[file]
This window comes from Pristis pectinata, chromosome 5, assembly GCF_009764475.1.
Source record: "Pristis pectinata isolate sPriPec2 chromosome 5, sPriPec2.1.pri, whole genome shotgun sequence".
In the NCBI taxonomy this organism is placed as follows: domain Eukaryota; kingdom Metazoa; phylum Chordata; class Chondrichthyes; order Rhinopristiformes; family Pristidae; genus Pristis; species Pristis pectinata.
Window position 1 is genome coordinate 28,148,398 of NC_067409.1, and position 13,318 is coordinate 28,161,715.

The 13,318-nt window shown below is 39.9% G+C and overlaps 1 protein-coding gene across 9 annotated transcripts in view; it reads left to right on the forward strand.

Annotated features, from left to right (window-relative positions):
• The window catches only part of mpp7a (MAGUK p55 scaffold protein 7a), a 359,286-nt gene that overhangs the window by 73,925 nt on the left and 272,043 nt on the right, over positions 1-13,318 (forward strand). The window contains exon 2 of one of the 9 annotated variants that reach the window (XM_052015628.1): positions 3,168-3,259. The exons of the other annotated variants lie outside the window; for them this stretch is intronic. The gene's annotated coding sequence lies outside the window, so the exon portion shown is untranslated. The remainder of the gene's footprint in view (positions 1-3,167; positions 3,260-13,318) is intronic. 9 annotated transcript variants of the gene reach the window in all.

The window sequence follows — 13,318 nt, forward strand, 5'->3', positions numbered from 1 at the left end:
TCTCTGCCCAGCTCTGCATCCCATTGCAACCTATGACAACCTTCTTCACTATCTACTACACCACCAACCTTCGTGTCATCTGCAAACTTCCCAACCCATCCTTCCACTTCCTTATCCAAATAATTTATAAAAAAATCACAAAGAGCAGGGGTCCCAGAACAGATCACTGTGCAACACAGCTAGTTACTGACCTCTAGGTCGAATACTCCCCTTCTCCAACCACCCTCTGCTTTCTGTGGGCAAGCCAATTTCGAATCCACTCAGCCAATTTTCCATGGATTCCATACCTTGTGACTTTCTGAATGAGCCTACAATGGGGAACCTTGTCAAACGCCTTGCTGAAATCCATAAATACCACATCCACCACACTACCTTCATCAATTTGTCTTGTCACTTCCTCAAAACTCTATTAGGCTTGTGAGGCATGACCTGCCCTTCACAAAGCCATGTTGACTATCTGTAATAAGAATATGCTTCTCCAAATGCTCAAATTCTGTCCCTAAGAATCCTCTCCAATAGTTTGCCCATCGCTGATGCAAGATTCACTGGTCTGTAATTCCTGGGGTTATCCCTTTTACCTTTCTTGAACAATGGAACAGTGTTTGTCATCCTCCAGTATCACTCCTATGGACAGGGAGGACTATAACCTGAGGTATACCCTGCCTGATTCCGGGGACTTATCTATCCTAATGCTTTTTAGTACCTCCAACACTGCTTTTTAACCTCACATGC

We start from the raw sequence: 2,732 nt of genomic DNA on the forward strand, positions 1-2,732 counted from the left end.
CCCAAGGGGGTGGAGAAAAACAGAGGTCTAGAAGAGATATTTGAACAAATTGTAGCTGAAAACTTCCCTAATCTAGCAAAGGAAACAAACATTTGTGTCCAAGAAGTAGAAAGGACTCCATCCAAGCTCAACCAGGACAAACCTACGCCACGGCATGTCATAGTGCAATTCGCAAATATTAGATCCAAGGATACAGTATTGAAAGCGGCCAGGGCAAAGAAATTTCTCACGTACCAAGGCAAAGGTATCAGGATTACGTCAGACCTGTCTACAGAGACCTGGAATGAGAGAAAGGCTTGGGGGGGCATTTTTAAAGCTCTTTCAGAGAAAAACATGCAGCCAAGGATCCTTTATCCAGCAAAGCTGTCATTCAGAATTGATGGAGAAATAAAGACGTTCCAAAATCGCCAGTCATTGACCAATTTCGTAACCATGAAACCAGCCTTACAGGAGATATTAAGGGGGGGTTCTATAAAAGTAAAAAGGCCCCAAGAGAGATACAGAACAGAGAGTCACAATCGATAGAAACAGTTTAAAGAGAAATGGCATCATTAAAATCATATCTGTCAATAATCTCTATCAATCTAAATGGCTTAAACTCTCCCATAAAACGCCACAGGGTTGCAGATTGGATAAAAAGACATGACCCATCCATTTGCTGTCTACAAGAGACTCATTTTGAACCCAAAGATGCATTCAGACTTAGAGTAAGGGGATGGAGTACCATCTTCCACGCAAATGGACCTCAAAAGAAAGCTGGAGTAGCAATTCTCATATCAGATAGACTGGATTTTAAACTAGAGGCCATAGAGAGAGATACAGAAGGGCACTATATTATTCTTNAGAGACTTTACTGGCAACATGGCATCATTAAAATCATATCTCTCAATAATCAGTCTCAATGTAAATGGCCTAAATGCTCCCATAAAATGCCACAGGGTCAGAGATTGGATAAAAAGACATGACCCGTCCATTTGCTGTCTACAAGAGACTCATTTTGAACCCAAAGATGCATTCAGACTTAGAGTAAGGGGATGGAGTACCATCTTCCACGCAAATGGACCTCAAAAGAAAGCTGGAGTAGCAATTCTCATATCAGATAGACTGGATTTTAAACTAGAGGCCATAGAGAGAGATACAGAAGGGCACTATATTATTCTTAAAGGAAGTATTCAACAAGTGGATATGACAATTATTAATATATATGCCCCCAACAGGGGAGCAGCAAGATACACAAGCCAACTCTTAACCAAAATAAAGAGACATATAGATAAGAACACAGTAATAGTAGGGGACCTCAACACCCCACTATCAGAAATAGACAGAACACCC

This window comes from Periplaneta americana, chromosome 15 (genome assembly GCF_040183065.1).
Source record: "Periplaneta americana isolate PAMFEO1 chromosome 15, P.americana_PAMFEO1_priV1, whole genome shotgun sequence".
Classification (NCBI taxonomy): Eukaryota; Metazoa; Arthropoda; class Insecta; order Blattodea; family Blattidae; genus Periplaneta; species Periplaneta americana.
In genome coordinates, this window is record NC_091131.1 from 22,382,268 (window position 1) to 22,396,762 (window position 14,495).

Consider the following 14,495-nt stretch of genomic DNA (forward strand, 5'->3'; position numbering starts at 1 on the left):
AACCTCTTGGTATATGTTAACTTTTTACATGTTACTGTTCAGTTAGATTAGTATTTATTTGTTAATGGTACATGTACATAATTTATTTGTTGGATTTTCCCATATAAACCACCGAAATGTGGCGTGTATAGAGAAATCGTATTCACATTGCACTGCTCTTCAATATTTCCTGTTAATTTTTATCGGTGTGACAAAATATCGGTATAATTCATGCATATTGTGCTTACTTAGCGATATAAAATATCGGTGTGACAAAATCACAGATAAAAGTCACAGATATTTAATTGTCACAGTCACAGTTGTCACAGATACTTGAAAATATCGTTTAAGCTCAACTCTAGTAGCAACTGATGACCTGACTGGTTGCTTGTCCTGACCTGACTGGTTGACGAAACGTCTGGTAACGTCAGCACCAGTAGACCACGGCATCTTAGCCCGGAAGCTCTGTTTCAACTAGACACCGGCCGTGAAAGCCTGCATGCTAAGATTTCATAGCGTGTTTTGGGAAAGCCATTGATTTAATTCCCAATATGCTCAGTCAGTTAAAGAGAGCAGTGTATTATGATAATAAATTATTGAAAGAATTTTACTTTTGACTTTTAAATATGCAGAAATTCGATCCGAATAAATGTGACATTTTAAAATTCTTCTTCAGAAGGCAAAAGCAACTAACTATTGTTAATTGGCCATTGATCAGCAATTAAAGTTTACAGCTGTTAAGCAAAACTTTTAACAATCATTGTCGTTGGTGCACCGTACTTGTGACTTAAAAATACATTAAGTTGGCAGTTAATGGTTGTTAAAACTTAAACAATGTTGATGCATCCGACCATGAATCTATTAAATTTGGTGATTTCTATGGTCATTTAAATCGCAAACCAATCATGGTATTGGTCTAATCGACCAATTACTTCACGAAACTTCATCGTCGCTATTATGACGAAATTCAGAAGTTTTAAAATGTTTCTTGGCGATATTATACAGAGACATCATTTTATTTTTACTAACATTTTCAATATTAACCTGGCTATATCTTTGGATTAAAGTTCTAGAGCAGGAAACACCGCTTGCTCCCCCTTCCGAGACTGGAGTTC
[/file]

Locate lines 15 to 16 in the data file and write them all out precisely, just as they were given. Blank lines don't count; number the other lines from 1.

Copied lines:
In genome coordinates, this window is record NC_091131.1 from 22,382,268 (window position 1) to 22,396,762 (window position 14,495).

Consider the following 14,495-nt stretch of genomic DNA (forward strand, 5'->3'; position numbering starts at 1 on the left):